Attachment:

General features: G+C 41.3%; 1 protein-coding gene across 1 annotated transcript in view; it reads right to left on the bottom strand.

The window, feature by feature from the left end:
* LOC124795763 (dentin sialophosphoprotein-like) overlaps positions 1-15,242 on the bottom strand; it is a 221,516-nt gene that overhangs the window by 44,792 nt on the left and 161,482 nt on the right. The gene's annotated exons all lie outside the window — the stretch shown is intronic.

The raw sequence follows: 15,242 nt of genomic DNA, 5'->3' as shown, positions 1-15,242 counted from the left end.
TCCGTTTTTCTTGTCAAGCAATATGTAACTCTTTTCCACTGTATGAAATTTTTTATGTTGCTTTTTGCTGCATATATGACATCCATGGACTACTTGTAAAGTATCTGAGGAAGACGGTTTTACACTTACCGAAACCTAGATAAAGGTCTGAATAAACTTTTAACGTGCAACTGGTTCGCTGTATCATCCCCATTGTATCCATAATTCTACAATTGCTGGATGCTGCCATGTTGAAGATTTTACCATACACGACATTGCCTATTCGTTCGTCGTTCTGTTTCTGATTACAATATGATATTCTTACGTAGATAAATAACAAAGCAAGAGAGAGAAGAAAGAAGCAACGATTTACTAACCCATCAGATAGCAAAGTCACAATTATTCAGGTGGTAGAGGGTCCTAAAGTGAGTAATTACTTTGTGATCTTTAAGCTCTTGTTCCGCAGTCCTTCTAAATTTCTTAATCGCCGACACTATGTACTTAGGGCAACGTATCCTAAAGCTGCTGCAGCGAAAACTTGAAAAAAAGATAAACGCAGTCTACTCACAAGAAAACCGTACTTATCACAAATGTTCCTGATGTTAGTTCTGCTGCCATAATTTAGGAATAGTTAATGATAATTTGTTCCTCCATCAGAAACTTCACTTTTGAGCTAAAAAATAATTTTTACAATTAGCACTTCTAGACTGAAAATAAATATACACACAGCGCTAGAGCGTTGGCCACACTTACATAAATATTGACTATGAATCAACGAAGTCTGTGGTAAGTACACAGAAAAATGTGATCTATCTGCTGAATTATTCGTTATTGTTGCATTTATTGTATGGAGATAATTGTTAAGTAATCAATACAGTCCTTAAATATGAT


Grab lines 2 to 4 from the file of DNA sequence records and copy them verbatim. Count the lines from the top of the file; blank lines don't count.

The window, feature by feature from the left end:
* LOC124795763 (dentin sialophosphoprotein-like) overlaps positions 1-15,242 on the bottom strand; it is a 221,516-nt gene that overhangs the window by 44,792 nt on the left and 161,482 nt on the right. The gene's annotated exons all lie outside the window — the stretch shown is intronic.

The raw sequence follows: 15,242 nt of genomic DNA, 5'->3' as shown, positions 1-15,242 counted from the left end.